5 Lessons about Church Giving that Amazon Can Teach Us

Way back in the mid-1990s there were a lot of companies gunning to be the leader in “online retailing.” (Who remembers Pets.com?) Amazon was an early leader. Since then, it has cemented its place as the “everything store” by offering a massive selection of items that are delivered at a shockingly quick rate.

Google is the search engine for knowledge. Amazon is the search engine for purchasing. 

In fact, 44% of all online shoppers go directly to Amazon to make purchases. [ref] When people give, our churches’ digital giving interfaces are being compared to Amazon’s. We need to learn about how this e-commerce retailer handles their customers and apply those lessons to our donors.

  • Reduce Friction // Have you ever noticed how easy it is to purchase something on Amazon? Over the years, they have focused on reducing the friction in the online shopping experience to encourage more people to spend with them. It’s beautiful to watch all the various pieces working together. Amazon Prime removes the “added shipping cost” from the “shopping cart” so we don’t slow down at check-out. They store multiple credit cards so you can decide where you want to charge individual purchases. The Amazon Dash buttons allow you to push a button and have common items ordered and shipped to you. The latest tool, Amazon Echo, literally allows you to call out orders from your home and they’ll ship them to you! Is your online giving system complex and hard to follow? Are you asking people to go through extra hoops that add to your convenience but to their annoyance? Is it easy to find how to give to your church on your website?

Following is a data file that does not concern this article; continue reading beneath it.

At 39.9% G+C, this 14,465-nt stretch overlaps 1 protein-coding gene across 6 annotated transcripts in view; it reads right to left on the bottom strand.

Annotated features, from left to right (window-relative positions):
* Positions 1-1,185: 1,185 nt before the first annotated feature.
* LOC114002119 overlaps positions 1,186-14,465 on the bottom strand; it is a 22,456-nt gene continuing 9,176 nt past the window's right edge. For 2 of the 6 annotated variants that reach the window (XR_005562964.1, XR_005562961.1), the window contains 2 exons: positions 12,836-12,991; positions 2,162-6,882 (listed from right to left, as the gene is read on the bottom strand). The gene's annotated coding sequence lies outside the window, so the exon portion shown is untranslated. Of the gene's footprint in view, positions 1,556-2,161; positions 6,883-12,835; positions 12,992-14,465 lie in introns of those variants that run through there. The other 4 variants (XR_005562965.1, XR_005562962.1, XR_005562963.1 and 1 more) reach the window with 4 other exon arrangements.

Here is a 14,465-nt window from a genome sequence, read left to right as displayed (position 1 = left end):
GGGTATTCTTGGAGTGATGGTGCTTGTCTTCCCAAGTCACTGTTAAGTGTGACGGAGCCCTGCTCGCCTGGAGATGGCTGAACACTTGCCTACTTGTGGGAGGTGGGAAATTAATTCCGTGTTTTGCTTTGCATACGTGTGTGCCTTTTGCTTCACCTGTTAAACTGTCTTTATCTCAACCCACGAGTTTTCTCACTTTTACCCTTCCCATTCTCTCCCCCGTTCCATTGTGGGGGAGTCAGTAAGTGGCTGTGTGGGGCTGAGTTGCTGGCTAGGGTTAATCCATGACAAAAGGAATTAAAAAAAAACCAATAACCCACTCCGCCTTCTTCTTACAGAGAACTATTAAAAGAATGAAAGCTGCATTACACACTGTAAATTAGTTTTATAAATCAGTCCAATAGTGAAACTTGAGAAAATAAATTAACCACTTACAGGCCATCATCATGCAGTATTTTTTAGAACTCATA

• Send More Emails // If you are a regular Amazon shopper, you get a tremendous amount of email from them. Every time you order, you receive a confirmation email, a “your order is shipped email” and an “order arrived” email. You also receive regular marketing emails about categories of products they believe you might be interested in. If you browse certain items but don’t purchase them, Amazon will send you “recall” emails to bring you back to the site to purchase the item you were thinking about. You might not like all this email … but it works. It drives the behavior they are looking for. Most churches don’t send enough email. They are afraid to junk up inboxes. I’m not advocating sending the same amount as Amazon — just yesterday I received 8 emails and I didn’t purchase anything! — but I am saying churches need to send more. Obviously an acknowledgment email … but what about monthly statements rather than waiting for quarterly ones? Emails that show the impact of giving, or ones that show how people can set up a new aspect of online giving? These may move people from regular “one-time gifts” to “recurring donations.” Send more emails … it’s okay.
  • Invest in Long-Term Solutions // One of the things I admire about Amazon is their commitment to investing in long-term customer satisfaction rather than just chasing short-term trends. They have steadily sped up the delivery of their products over the years, reducing the time they call “click to ship” from days when they started to minutes in some instances today. This is an impressive feat for a company with 244 million customers. [ref] Investing in your digital giving solution is wise over the long haul. People are moving closer toward this approach than traditional donor channels from the past. It might take you a while to get it right, but people will be using this system for years. Gather your team and start working on this for your church. It’s not a short-term fad but a long-term shift that you need a solution for.